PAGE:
2. Remove The Old Thermostat From Your Heater
As we mentioned, most propane heaters nowadays come with built-in thermostats. However, the cheaper ones come with outdated thermostats that you probably wouldn’t want to use if you want a thermostat that works on par with the best in the market.
In such a case, you can add and install a better and more advanced thermostat by removing the old thermostat from your propane heater. If your propane heater doesn’t have a thermostat to begin with, you can, of course, skip this step.
Unscrew the old thermostat from the propane heater and make sure that you take it out as carefully as possible because it is not a good idea to force it out of the propane heater.
When you take it out, you have to ensure that all of the electrical components connecting the propane heater to the thermostat are removed as well, or else they might end up sparking, which would cause the gas to ignite.
3. Fix The Thermostat On The Propane Heater
Before anything else, you must ensure that you have purchased a thermostat compatible with your propane heater.
Otherwise, you have to stop right here and get yourself a compatible thermostat, or you won’t be able to install it properly on your propane heater.
If you have bought a thermostat compatible with your propane heater, please check the instruction manual first to know which wires to connect to the propane heater and understand how to install and use the thermostat adequately. Different brands of thermostats may differ from one another.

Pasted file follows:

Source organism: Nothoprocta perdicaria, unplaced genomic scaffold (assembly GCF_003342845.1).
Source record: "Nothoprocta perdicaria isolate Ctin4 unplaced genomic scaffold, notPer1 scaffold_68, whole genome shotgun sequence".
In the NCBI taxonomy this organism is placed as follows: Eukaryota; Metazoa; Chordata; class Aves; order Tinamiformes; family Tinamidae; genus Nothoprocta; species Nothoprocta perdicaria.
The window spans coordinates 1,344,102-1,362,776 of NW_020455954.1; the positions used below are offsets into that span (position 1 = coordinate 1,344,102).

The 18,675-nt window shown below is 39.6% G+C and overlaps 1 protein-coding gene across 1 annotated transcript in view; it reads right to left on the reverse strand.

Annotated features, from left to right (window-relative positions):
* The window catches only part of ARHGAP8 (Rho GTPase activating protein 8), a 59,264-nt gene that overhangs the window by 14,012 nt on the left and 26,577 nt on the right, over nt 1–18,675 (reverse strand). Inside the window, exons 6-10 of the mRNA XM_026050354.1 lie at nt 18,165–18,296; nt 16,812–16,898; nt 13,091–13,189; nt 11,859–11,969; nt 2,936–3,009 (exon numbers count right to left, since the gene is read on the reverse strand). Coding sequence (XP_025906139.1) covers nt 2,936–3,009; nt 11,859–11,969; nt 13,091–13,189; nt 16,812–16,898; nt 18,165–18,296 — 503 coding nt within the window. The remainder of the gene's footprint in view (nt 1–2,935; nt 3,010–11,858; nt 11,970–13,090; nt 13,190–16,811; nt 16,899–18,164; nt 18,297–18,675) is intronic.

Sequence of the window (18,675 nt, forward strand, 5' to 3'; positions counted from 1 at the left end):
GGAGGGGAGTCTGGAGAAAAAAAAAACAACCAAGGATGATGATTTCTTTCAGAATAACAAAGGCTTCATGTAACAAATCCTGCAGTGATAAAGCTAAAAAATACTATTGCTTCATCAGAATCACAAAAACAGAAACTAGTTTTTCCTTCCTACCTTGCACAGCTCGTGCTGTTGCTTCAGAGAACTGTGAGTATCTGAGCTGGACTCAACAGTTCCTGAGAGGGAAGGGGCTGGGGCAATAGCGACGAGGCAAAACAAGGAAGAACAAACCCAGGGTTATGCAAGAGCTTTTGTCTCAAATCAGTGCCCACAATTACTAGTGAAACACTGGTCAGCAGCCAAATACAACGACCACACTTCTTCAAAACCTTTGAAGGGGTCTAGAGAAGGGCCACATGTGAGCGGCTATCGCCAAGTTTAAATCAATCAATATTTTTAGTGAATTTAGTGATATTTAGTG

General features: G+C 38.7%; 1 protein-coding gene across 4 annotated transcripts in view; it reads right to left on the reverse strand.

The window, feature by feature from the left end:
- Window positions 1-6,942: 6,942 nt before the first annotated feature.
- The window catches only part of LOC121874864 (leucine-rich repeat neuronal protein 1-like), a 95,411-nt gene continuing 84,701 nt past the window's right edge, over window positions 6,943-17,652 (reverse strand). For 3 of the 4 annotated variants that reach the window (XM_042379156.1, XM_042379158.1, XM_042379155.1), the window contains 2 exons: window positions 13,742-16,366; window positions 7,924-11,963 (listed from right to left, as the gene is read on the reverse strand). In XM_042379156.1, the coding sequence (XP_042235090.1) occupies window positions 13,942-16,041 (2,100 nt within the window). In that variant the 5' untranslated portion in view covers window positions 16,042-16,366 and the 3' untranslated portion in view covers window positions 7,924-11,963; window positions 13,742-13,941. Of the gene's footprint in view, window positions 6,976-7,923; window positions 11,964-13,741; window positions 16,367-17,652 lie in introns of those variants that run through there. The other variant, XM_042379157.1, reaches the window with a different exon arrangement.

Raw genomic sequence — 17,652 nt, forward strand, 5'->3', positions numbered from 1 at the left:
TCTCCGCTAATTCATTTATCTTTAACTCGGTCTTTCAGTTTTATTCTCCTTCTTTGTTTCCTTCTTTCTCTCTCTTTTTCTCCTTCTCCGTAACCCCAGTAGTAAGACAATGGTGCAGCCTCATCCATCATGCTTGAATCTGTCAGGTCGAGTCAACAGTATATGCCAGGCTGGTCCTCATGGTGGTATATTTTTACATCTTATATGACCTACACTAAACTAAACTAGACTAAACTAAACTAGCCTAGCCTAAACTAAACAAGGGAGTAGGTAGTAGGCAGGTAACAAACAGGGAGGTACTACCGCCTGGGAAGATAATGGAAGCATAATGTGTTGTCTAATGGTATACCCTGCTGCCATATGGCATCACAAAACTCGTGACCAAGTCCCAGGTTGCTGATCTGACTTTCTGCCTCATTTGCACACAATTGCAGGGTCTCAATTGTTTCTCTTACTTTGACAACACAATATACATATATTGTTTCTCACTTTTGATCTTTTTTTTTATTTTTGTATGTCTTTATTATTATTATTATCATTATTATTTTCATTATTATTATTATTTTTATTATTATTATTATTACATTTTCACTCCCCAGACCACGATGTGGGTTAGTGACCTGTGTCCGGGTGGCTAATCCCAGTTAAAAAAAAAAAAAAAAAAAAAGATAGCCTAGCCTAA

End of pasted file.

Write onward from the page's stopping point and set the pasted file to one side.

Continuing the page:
Connect the wires of your thermostat to your propane heater, making sure you check the manual to see where you should connect the cables.
Ensure that no wires are left open, or they can cause an electrical spark that could be disastrous. If the cables cannot be closed, tape them together using electrical tape.
4. Turn The Power Back On
After installing the thermostat on the propane heater, the next thing to do is turn the power on your propane heater back on to see if the thermostat is working. However, it would be best to wait a while to use the heater for safety purposes.
When the heater is ready to be turned on, you should read the settings through the thermostat. If not, you might have made a mistake in the previous step, or the thermostat might not be compatible with the propane heater.
5. Configure The Thermostat
After checking whether you can change the propane heater’s settings with the thermostat, you will need to consider configuring the thermostat, depending on your needs and preferences.
Correct setup is crucial when using a programmable digital thermostat, but it is not as relevant if you use an older analog thermostat.
When you turn the thermostat on, it should be on the default settings. In most cases, the default settings of the thermostat are somewhere near 120 degrees Fahrenheit.
You are free to change depending on your preferences, especially if you think 120 degrees are too warm for you.
Doing so is easier when using a programmable thermostat, but you should be able to do so quickly enough on analog thermostats.
Overall, installing a new thermostat on your propane heater is relatively simple. You do not need professional help if you know what you are doing. We hope this has been a good guide for you to be installing the thermostat in the correct place for your propane heater. You will soon be able to use it ideally in no time!